Avian, amphibian and fish embryos were given continuous treatment with inorganic mercury, methyl mercury, cadmium and lead, to determine the sensitivity of embryogenesis to metallic poisoning. All metals produced substantial degrees of lethality and/or gross anatomical anomalies at 10 ppb or less. Treatment with inorganic mercury at 10 ppb produced 100% kill of frog embryos. Chick and rainbow trout embryos suffered 10-20% lethality when exposed to 1 ppb of either inorganic or methyl mercury. Lead and cadmium at 1 ppb produced 24-32% lethality in chick embryos. No significant differences were observed in the embryopathic effects of inorganic or methyl mercury.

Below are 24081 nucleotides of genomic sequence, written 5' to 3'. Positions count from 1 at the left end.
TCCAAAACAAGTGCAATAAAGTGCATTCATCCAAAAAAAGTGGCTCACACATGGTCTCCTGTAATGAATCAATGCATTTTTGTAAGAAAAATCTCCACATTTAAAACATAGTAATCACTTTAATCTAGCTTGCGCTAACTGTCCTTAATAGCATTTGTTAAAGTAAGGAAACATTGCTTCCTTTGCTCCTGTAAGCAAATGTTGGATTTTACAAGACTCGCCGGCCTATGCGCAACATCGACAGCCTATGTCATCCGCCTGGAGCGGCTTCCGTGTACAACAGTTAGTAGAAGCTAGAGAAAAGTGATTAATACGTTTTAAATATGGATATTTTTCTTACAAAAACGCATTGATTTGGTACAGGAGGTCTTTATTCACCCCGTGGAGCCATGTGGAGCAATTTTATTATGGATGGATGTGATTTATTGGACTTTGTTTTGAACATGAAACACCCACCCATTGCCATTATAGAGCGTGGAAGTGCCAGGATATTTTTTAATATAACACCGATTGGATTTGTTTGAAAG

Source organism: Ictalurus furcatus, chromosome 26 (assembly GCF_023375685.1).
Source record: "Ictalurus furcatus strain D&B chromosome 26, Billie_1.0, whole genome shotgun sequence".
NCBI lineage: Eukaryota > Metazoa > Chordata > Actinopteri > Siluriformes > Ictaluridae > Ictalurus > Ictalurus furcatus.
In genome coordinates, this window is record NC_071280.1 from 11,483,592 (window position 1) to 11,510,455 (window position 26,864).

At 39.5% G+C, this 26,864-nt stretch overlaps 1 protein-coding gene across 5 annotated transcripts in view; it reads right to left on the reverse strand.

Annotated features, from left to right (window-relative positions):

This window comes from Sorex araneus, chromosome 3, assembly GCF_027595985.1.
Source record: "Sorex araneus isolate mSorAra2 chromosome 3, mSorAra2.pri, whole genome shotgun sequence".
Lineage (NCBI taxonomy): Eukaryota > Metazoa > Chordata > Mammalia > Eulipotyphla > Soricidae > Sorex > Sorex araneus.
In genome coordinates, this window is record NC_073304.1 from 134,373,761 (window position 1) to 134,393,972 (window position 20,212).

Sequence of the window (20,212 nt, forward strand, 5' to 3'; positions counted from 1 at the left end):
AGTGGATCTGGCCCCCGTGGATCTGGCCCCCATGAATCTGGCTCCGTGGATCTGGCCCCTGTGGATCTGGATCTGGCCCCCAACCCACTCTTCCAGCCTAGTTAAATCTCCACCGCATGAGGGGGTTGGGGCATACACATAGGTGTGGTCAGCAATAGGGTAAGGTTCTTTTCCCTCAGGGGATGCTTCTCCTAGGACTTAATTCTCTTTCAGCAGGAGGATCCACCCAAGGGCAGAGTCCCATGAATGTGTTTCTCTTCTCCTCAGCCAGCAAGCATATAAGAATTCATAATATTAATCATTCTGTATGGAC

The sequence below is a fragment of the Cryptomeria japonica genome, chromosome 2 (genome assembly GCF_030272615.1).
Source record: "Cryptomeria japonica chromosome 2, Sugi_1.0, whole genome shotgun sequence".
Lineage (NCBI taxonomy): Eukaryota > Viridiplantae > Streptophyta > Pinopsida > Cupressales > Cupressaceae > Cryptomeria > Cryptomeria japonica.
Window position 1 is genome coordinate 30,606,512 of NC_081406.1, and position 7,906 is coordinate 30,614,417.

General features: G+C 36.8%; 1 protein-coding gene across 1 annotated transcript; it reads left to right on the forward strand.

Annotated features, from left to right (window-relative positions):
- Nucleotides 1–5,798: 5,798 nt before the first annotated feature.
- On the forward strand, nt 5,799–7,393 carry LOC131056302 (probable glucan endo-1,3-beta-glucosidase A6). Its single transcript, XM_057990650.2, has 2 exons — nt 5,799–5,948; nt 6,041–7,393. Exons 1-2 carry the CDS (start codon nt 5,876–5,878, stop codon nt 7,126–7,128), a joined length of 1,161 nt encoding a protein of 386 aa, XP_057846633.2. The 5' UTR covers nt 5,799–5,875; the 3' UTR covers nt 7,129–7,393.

Concerning the toxic effects of mercury, cadmium and lead, the "embryonic stage" appears to constitute the critical "sensitive link" in the vertebrate life cycle. The reproductive potential of vertebrate populations may be severely restricted (e.g., embryonic mortality) by such pollutants at trace levels which may not prove hazardous to adult animals, and environmental standards based on tolerance levels for adult animals may not provide adequate protection for sensitive developmental stages.
Birge, Wesley J.; Just, John J.; Westerman, Albert G.; and Rose, A. Duane, "Sensitivity of Vertebrate Embryos to Heavy Metals as a Criterion of Water Quality, Phase I" (1974). KWRRI Research Reports. 208.